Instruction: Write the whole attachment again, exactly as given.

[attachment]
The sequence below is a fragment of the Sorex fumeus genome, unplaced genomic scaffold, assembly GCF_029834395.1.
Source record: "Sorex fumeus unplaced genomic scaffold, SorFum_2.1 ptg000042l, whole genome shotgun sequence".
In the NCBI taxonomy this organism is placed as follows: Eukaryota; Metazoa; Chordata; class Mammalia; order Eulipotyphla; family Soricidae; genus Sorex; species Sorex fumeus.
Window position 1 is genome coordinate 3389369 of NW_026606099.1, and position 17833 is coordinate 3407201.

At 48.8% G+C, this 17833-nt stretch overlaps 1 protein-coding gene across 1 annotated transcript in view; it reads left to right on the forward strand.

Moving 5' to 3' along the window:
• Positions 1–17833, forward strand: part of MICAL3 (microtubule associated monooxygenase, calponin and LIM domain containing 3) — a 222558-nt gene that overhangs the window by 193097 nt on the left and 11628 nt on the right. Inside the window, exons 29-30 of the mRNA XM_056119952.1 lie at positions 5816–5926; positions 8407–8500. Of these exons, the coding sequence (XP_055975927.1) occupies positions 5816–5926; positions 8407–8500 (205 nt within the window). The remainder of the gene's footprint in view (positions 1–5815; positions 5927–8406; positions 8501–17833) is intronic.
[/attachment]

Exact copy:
The sequence below is a fragment of the Sorex fumeus genome, unplaced genomic scaffold, assembly GCF_029834395.1.
Source record: "Sorex fumeus unplaced genomic scaffold, SorFum_2.1 ptg000042l, whole genome shotgun sequence".
In the NCBI taxonomy this organism is placed as follows: Eukaryota; Metazoa; Chordata; class Mammalia; order Eulipotyphla; family Soricidae; genus Sorex; species Sorex fumeus.
Window position 1 is genome coordinate 3389369 of NW_026606099.1, and position 17833 is coordinate 3407201.

At 48.8% G+C, this 17833-nt stretch overlaps 1 protein-coding gene across 1 annotated transcript in view; it reads left to right on the forward strand.

Moving 5' to 3' along the window:
• Positions 1–17833, forward strand: part of MICAL3 (microtubule associated monooxygenase, calponin and LIM domain containing 3) — a 222558-nt gene that overhangs the window by 193097 nt on the left and 11628 nt on the right. Inside the window, exons 29-30 of the mRNA XM_056119952.1 lie at positions 5816–5926; positions 8407–8500. Of these exons, the coding sequence (XP_055975927.1) occupies positions 5816–5926; positions 8407–8500 (205 nt within the window). The remainder of the gene's footprint in view (positions 1–5815; positions 5927–8406; positions 8501–17833) is intronic.